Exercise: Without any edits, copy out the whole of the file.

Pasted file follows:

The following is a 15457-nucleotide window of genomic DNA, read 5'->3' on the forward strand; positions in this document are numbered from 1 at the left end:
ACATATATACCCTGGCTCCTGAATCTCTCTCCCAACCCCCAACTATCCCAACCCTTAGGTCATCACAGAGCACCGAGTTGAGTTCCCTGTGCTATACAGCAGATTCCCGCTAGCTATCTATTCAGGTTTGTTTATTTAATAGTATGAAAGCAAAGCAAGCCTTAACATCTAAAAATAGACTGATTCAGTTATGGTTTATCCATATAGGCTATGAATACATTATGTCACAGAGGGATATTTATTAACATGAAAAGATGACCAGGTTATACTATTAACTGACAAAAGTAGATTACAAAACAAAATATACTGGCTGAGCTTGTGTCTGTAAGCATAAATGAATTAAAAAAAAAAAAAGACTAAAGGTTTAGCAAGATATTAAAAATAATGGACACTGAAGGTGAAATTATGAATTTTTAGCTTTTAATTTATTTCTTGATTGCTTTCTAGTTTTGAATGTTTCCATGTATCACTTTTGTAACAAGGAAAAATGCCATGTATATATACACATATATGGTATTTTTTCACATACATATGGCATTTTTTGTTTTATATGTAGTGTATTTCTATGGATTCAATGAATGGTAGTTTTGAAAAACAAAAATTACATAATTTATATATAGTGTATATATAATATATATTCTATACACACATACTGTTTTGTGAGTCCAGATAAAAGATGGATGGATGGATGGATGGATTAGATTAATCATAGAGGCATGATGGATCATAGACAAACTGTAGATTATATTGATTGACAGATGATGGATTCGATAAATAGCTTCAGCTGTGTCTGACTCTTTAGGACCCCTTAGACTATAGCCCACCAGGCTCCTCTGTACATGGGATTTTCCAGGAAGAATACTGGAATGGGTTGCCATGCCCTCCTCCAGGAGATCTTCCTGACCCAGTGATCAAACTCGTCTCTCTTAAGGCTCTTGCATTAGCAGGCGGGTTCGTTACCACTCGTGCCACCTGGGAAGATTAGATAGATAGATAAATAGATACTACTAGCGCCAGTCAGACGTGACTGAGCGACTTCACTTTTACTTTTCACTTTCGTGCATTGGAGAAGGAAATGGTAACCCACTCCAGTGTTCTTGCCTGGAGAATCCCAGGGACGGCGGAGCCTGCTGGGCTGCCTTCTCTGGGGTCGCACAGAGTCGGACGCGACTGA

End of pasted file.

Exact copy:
The following is a 15457-nucleotide window of genomic DNA, read 5'->3' on the forward strand; positions in this document are numbered from 1 at the left end:
ACATATATACCCTGGCTCCTGAATCTCTCTCCCAACCCCCAACTATCCCAACCCTTAGGTCATCACAGAGCACCGAGTTGAGTTCCCTGTGCTATACAGCAGATTCCCGCTAGCTATCTATTCAGGTTTGTTTATTTAATAGTATGAAAGCAAAGCAAGCCTTAACATCTAAAAATAGACTGATTCAGTTATGGTTTATCCATATAGGCTATGAATACATTATGTCACAGAGGGATATTTATTAACATGAAAAGATGACCAGGTTATACTATTAACTGACAAAAGTAGATTACAAAACAAAATATACTGGCTGAGCTTGTGTCTGTAAGCATAAATGAATTAAAAAAAAAAAAAGACTAAAGGTTTAGCAAGATATTAAAAATAATGGACACTGAAGGTGAAATTATGAATTTTTAGCTTTTAATTTATTTCTTGATTGCTTTCTAGTTTTGAATGTTTCCATGTATCACTTTTGTAACAAGGAAAAATGCCATGTATATATACACATATATGGTATTTTTTCACATACATATGGCATTTTTTGTTTTATATGTAGTGTATTTCTATGGATTCAATGAATGGTAGTTTTGAAAAACAAAAATTACATAATTTATATATAGTGTATATATAATATATATTCTATACACACATACTGTTTTGTGAGTCCAGATAAAAGATGGATGGATGGATGGATGGATTAGATTAATCATAGAGGCATGATGGATCATAGACAAACTGTAGATTATATTGATTGACAGATGATGGATTCGATAAATAGCTTCAGCTGTGTCTGACTCTTTAGGACCCCTTAGACTATAGCCCACCAGGCTCCTCTGTACATGGGATTTTCCAGGAAGAATACTGGAATGGGTTGCCATGCCCTCCTCCAGGAGATCTTCCTGACCCAGTGATCAAACTCGTCTCTCTTAAGGCTCTTGCATTAGCAGGCGGGTTCGTTACCACTCGTGCCACCTGGGAAGATTAGATAGATAGATAAATAGATACTACTAGCGCCAGTCAGACGTGACTGAGCGACTTCACTTTTACTTTTCACTTTCGTGCATTGGAGAAGGAAATGGTAACCCACTCCAGTGTTCTTGCCTGGAGAATCCCAGGGACGGCGGAGCCTGCTGGGCTGCCTTCTCTGGGGTCGCACAGAGTCGGACGCGACTGA